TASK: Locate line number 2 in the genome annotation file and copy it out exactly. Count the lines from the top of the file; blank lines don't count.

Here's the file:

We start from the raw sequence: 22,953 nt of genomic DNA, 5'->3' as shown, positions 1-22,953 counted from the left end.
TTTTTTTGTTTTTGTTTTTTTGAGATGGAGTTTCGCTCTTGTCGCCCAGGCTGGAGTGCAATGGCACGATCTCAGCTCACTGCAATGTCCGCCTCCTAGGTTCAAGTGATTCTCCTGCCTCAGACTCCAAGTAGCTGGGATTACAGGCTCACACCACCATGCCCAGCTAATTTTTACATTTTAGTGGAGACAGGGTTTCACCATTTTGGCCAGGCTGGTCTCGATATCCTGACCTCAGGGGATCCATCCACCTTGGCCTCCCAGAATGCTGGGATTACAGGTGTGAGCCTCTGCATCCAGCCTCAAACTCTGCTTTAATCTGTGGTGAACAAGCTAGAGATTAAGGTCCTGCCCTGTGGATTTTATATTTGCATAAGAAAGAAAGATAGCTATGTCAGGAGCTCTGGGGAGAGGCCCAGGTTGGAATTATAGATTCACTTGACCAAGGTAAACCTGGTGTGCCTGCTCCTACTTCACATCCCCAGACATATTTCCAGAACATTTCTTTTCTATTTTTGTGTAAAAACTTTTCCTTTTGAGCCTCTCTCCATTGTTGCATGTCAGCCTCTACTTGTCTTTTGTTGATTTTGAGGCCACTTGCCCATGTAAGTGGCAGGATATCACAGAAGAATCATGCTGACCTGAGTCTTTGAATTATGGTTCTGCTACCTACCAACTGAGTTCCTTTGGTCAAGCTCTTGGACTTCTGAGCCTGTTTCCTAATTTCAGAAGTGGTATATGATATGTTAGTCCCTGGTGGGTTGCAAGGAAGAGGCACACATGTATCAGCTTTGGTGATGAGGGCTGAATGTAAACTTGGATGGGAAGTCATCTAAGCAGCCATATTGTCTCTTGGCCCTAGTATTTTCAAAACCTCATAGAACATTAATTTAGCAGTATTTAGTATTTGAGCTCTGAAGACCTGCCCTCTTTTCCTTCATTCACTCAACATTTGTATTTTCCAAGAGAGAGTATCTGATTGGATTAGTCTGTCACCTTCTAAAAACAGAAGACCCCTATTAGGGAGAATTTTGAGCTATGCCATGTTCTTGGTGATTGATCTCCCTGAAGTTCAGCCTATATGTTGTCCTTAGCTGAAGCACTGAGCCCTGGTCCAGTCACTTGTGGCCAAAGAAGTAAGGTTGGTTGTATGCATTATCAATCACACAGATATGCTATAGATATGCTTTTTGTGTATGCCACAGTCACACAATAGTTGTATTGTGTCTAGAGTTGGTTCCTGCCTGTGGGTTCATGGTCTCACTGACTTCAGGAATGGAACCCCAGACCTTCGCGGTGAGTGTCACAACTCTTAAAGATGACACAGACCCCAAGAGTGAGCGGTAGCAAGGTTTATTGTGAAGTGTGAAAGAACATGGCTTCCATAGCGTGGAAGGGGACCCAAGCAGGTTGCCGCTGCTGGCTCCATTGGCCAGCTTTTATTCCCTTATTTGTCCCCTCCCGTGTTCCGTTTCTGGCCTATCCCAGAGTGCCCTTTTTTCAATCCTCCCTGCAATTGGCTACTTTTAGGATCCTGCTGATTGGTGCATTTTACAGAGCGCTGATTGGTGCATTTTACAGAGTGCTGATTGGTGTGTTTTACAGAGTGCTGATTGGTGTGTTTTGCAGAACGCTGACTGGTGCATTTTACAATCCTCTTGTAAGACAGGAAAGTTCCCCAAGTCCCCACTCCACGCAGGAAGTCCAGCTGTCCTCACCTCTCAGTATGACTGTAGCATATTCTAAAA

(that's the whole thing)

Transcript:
TTTTTTTGTTTTTGTTTTTTTGAGATGGAGTTTCGCTCTTGTCGCCCAGGCTGGAGTGCAATGGCACGATCTCAGCTCACTGCAATGTCCGCCTCCTAGGTTCAAGTGATTCTCCTGCCTCAGACTCCAAGTAGCTGGGATTACAGGCTCACACCACCATGCCCAGCTAATTTTTACATTTTAGTGGAGACAGGGTTTCACCATTTTGGCCAGGCTGGTCTCGATATCCTGACCTCAGGGGATCCATCCACCTTGGCCTCCCAGAATGCTGGGATTACAGGTGTGAGCCTCTGCATCCAGCCTCAAACTCTGCTTTAATCTGTGGTGAACAAGCTAGAGATTAAGGTCCTGCCCTGTGGATTTTATATTTGCATAAGAAAGAAAGATAGCTATGTCAGGAGCTCTGGGGAGAGGCCCAGGTTGGAATTATAGATTCACTTGACCAAGGTAAACCTGGTGTGCCTGCTCCTACTTCACATCCCCAGACATATTTCCAGAACATTTCTTTTCTATTTTTGTGTAAAAACTTTTCCTTTTGAGCCTCTCTCCATTGTTGCATGTCAGCCTCTACTTGTCTTTTGTTGATTTTGAGGCCACTTGCCCATGTAAGTGGCAGGATATCACAGAAGAATCATGCTGACCTGAGTCTTTGAATTATGGTTCTGCTACCTACCAACTGAGTTCCTTTGGTCAAGCTCTTGGACTTCTGAGCCTGTTTCCTAATTTCAGAAGTGGTATATGATATGTTAGTCCCTGGTGGGTTGCAAGGAAGAGGCACACATGTATCAGCTTTGGTGATGAGGGCTGAATGTAAACTTGGATGGGAAGTCATCTAAGCAGCCATATTGTCTCTTGGCCCTAGTATTTTCAAAACCTCATAGAACATTAATTTAGCAGTATTTAGTATTTGAGCTCTGAAGACCTGCCCTCTTTTCCTTCATTCACTCAACATTTGTATTTTCCAAGAGAGAGTATCTGATTGGATTAGTCTGTCACCTTCTAAAAACAGAAGACCCCTATTAGGGAGAATTTTGAGCTATGCCATGTTCTTGGTGATTGATCTCCCTGAAGTTCAGCCTATATGTTGTCCTTAGCTGAAGCACTGAGCCCTGGTCCAGTCACTTGTGGCCAAAGAAGTAAGGTTGGTTGTATGCATTATCAATCACACAGATATGCTATAGATATGCTTTTTGTGTATGCCACAGTCACACAATAGTTGTATTGTGTCTAGAGTTGGTTCCTGCCTGTGGGTTCATGGTCTCACTGACTTCAGGAATGGAACCCCAGACCTTCGCGGTGAGTGTCACAACTCTTAAAGATGACACAGACCCCAAGAGTGAGCGGTAGCAAGGTTTATTGTGAAGTGTGAAAGAACATGGCTTCCATAGCGTGGAAGGGGACCCAAGCAGGTTGCCGCTGCTGGCTCCATTGGCCAGCTTTTATTCCCTTATTTGTCCCCTCCCGTGTTCCGTTTCTGGCCTATCCCAGAGTGCCCTTTTTTCAATCCTCCCTGCAATTGGCTACTTTTAGGATCCTGCTGATTGGTGCATTTTACAGAGCGCTGATTGGTGCATTTTACAGAGTGCTGATTGGTGTGTTTTACAGAGTGCTGATTGGTGTGTTTTGCAGAACGCTGACTGGTGCATTTTACAATCCTCTTGTAAGACAGGAAAGTTCCCCAAGTCCCCACTCCACGCAGGAAGTCCAGCTGTCCTCACCTCTCAGTATGACTGTAGCATATTCTAAAA